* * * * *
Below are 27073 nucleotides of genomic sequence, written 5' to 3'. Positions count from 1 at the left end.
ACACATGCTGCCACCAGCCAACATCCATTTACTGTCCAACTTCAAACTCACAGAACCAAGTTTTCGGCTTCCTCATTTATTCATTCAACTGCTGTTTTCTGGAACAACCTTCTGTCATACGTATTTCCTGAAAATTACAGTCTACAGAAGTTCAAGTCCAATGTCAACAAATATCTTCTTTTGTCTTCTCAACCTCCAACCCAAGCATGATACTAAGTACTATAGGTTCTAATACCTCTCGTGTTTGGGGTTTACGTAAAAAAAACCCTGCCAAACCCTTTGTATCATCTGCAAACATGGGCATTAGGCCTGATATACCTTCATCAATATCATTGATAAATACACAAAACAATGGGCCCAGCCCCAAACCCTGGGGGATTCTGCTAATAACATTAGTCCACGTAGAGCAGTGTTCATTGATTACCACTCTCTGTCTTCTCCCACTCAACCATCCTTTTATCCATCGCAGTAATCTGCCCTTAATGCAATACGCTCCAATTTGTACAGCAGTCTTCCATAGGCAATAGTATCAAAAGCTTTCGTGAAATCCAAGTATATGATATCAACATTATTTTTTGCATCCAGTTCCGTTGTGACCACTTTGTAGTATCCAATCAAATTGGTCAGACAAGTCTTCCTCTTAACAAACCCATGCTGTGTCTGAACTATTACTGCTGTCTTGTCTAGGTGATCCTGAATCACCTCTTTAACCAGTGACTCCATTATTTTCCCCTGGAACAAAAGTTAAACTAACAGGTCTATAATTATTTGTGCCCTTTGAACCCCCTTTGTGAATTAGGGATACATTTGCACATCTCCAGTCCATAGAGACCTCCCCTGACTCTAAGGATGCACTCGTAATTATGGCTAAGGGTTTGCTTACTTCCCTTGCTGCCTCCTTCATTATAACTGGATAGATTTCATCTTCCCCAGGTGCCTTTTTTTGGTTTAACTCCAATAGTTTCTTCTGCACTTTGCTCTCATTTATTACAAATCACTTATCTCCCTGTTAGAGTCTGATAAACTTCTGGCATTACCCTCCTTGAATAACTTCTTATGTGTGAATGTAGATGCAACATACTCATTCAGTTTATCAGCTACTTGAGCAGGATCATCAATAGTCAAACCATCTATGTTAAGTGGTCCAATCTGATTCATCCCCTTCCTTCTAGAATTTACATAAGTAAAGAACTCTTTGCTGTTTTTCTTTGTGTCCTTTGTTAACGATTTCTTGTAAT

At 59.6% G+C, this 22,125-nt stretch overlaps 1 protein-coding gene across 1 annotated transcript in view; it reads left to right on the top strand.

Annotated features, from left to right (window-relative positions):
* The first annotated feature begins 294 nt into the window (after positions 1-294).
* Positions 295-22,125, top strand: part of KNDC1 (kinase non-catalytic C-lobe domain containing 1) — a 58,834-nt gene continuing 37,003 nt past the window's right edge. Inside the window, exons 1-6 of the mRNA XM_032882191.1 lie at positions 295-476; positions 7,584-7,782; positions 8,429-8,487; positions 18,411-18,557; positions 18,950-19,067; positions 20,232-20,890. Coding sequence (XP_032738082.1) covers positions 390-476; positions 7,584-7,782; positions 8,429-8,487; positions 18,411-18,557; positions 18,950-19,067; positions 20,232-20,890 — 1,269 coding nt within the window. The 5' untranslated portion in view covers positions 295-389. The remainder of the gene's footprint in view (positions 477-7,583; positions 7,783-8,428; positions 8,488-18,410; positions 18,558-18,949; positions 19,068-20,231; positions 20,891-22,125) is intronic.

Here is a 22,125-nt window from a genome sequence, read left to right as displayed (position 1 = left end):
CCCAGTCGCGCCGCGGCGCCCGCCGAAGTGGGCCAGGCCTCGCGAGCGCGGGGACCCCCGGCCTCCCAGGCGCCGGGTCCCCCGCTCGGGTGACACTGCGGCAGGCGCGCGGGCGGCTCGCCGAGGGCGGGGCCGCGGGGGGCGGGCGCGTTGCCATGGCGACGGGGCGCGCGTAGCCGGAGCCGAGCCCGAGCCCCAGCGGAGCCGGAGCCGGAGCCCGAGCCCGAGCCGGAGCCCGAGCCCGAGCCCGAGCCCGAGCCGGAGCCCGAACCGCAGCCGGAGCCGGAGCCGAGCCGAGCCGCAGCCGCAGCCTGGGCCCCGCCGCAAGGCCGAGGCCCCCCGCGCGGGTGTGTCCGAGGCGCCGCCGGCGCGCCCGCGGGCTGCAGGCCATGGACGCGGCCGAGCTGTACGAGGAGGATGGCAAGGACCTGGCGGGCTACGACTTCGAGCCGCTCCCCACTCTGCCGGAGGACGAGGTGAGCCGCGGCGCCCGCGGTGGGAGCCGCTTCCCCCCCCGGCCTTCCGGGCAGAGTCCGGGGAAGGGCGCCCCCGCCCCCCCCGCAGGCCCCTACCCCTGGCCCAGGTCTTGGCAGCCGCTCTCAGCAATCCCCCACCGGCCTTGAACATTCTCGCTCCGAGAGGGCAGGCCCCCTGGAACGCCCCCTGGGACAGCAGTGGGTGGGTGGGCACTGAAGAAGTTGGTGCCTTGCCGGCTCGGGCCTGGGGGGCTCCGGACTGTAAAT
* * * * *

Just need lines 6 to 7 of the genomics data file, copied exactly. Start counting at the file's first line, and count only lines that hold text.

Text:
* Positions 295-22,125, top strand: part of KNDC1 (kinase non-catalytic C-lobe domain containing 1) — a 58,834-nt gene continuing 37,003 nt past the window's right edge. Inside the window, exons 1-6 of the mRNA XM_032882191.1 lie at positions 295-476; positions 7,584-7,782; positions 8,429-8,487; positions 18,411-18,557; positions 18,950-19,067; positions 20,232-20,890. Coding sequence (XP_032738082.1) covers positions 390-476; positions 7,584-7,782; positions 8,429-8,487; positions 18,411-18,557; positions 18,950-19,067; positions 20,232-20,890 — 1,269 coding nt within the window. The 5' untranslated portion in view covers positions 295-389. The remainder of the gene's footprint in view (positions 477-7,583; positions 7,783-8,428; positions 8,488-18,410; positions 18,558-18,949; positions 19,068-20,231; positions 20,891-22,125) is intronic.

Here is a 22,125-nt window from a genome sequence, read left to right as displayed (position 1 = left end):